Archive for February, 2023


Today, 7 February 2023, is official publication day for ‘Victory City’, at the age of 75 Salman Rushdie’s twenty-first book and sixteenth work of fiction. Reviews are out already, for the most part favourable but at the same time alarmed. Without exception, readings of a novel set in India that combines historical fiction and magic realism will inevitably be coloured (even should they consciously not mention it) by the appalling circumstance of the attack on his life in New York state on 12 August 2022, which has left him with life-changing injuries including the loss of an eye, a kidney and the use of a hand. The novel was finished and with the publishers before that attack, but the fact that it happened will now inevitably affect reviewers’ and readers’ interpretations, and meantime Rushdie will be unable to promote the book in person. Whatever the presumed perpetrator may say, that heinous act was, 33 years on, obviously in implementation – partial but intended as full – of Ayatollah Khomeini’s fatwa of 14 February 1989.

The eminent French critic Roland Barthes wrote in his day of the ‘death of the author’, arguing that determining the meaning of a literary text may be confided to the reader. That philosophy fostered a whole generation of textual (rather than biographical) readings of literature. Such concerns are reflected today in the debates over whether one can or cannot separate the art from the artist. In the case of Rushdie, it is, paradoxically, the intended – and all but brought about – literal death of the author that now renders virtually impossible the application to this novel of the Barthesian death of the author. In the circumstances, roman à clef readings and various forms of biographical overinterpretation may be expected. I have just received my copy of Rushdie’s book and will be reviewing it as soon as I have read it. I cannot project in advance in what will consist my reading amid so many, but while I feel this is likely to prove to be one of the best of its author’s works, I am sure that, for us all, in order to read this novel it will be impossible not to take into account not only the intended or imagined death, but also, quite literally and in its different dimensions, the life of the author.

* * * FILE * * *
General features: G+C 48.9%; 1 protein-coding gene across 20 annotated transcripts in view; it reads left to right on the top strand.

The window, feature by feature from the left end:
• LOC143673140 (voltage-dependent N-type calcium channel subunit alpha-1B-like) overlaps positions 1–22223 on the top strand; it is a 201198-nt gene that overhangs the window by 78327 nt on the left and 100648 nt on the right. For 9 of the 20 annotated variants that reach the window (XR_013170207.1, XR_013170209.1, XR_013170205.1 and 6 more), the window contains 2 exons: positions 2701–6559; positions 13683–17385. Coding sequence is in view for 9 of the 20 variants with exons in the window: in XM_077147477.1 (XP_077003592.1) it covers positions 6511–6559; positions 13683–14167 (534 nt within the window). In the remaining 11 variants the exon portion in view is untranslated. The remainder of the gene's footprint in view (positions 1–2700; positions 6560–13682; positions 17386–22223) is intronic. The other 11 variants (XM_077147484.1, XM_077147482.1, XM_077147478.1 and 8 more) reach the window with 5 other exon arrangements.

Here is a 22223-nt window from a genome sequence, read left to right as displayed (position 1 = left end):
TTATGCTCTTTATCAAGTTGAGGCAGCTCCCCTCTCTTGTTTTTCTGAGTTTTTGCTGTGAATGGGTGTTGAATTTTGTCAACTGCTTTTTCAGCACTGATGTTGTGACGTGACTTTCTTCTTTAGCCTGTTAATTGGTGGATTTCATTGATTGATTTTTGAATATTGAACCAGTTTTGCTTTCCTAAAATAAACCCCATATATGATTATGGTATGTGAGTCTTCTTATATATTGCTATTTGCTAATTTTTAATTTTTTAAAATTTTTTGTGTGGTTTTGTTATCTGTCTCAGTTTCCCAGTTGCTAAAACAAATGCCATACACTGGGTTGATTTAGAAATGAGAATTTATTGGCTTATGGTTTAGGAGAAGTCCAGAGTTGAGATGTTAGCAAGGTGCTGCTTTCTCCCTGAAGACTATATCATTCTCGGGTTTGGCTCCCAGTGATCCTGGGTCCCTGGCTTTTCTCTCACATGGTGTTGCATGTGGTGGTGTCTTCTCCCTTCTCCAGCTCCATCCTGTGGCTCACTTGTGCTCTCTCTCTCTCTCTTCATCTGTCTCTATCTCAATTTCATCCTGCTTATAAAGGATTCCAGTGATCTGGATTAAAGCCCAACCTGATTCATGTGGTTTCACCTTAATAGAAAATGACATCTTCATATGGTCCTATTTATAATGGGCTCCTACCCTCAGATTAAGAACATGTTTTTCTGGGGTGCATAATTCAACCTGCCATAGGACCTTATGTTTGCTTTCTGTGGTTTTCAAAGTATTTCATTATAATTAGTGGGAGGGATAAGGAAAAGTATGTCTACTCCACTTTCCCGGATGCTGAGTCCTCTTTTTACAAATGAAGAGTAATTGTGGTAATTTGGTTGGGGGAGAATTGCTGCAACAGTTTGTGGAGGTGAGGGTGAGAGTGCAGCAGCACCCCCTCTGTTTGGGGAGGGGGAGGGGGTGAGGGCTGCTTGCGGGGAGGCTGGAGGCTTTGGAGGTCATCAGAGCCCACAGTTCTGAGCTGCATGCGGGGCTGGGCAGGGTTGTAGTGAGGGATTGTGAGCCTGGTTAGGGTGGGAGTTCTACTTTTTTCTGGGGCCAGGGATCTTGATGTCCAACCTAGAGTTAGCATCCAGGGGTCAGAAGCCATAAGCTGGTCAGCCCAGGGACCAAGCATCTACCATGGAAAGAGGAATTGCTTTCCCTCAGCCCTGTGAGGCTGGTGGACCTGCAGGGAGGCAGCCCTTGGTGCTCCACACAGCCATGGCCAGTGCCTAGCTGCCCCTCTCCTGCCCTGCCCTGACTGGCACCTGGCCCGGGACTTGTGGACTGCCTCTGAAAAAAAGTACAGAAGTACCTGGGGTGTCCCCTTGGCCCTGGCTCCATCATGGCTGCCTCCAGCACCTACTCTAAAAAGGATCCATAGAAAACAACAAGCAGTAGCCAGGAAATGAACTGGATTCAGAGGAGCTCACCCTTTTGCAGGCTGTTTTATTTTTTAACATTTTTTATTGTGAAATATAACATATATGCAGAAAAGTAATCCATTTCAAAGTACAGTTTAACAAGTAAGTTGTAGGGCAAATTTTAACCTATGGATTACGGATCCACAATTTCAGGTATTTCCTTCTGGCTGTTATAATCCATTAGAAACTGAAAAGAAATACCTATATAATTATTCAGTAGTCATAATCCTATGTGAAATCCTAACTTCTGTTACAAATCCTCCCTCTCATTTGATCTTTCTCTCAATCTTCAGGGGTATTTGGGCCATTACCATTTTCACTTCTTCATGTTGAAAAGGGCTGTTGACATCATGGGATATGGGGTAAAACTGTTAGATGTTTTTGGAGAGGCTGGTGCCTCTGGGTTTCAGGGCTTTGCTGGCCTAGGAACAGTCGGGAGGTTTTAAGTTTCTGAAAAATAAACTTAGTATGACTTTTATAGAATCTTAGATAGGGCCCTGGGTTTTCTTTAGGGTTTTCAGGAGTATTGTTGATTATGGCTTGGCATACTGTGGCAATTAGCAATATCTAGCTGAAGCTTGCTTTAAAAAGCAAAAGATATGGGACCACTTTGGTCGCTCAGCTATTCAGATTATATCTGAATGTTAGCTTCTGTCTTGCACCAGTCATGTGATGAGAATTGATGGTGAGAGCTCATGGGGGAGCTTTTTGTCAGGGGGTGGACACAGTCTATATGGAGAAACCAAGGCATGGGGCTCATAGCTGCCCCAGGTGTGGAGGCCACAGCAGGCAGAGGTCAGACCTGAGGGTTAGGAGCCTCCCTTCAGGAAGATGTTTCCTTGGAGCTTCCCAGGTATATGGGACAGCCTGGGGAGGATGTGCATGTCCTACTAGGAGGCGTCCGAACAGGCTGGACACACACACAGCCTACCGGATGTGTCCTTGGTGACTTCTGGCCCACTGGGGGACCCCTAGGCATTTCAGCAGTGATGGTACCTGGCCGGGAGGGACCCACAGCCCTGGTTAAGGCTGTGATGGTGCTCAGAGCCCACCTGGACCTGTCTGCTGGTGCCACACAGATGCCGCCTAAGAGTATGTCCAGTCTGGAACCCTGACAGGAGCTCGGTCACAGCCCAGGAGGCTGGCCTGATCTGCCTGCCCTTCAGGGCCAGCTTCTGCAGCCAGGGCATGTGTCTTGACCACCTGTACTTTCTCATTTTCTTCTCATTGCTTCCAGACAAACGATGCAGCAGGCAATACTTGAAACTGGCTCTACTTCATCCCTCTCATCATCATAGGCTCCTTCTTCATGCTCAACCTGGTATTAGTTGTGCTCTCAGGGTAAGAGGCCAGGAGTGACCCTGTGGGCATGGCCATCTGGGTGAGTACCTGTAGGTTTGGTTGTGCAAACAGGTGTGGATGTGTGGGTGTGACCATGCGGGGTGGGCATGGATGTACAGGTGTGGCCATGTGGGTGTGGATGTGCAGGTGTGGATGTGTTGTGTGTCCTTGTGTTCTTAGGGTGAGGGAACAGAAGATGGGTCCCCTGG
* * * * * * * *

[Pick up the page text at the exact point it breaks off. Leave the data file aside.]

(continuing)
Note: for my review, see entry for 13 March 2023 on this blog.


Two new reviews of my book ‘Read Books, Repeat Quotations: The Literary Bob Dylan’

Two new reviews of my book ‘Read Books, Repeat Quotations: The Literary Bob Dylan’

My book of 2021, ‘Read Books, Repeat Quotations: The Literary Bob Dylan’, has now attracted a total of five (all favourable) reviews, and I am pleased to share details of two new ones, both published in Spain (in English). For earlier reviews, please see my blog entry for 17 January 2022).

Review by Nadia López-Peláez Akalay, The Grove: Working Papers on English Studies

(University of Jaén, Spain), Vol 29, 2022, pp. 153-156

Review by Marita Nadal Blasco, Nexus (Spain), 2002-2, pp.73-75

Nexus is a online-only journal. The Grove exists both online and in print.  

My thanks to both reviewers !


Details of my book are :

Christopher Rollason, ‘Read Books, Repeat Quotations’: The Literary Bob Dylan, Gateshead (UK), Two Riders, 2021 – 221 pp., paperback, ISBN 978-1-9196390-0-0

See :


The Dylan Review Vol. 4, No. 2, with review of Greil Marcus, Folk Music

Now online is the latest issue (Vol. 4, No. 2, Fall/Winter 2022/2023) of the scholarly journal The Dylan Review:

Among the interesting and varied contributions are Jonathan Hodgers’ excellent review of Dylan’s The Philosophy of Modern Song, Richard Thomas’s erudite classicist’s reading of Raphael Falco’s ‘No One to Meet’, Nicholas Bornholt’s reverberative dissection of ‘Blind Willie McTell’, and Robert Reginio’s full report on the 2022 Tulsa conference on ‘Dylan and the Beats’.

Also included is my own review of Greil Marcus’s latest book, ‘Folk Music: a Dylan biography in seven songs’, (Christopher Rollason, pp. 14-20).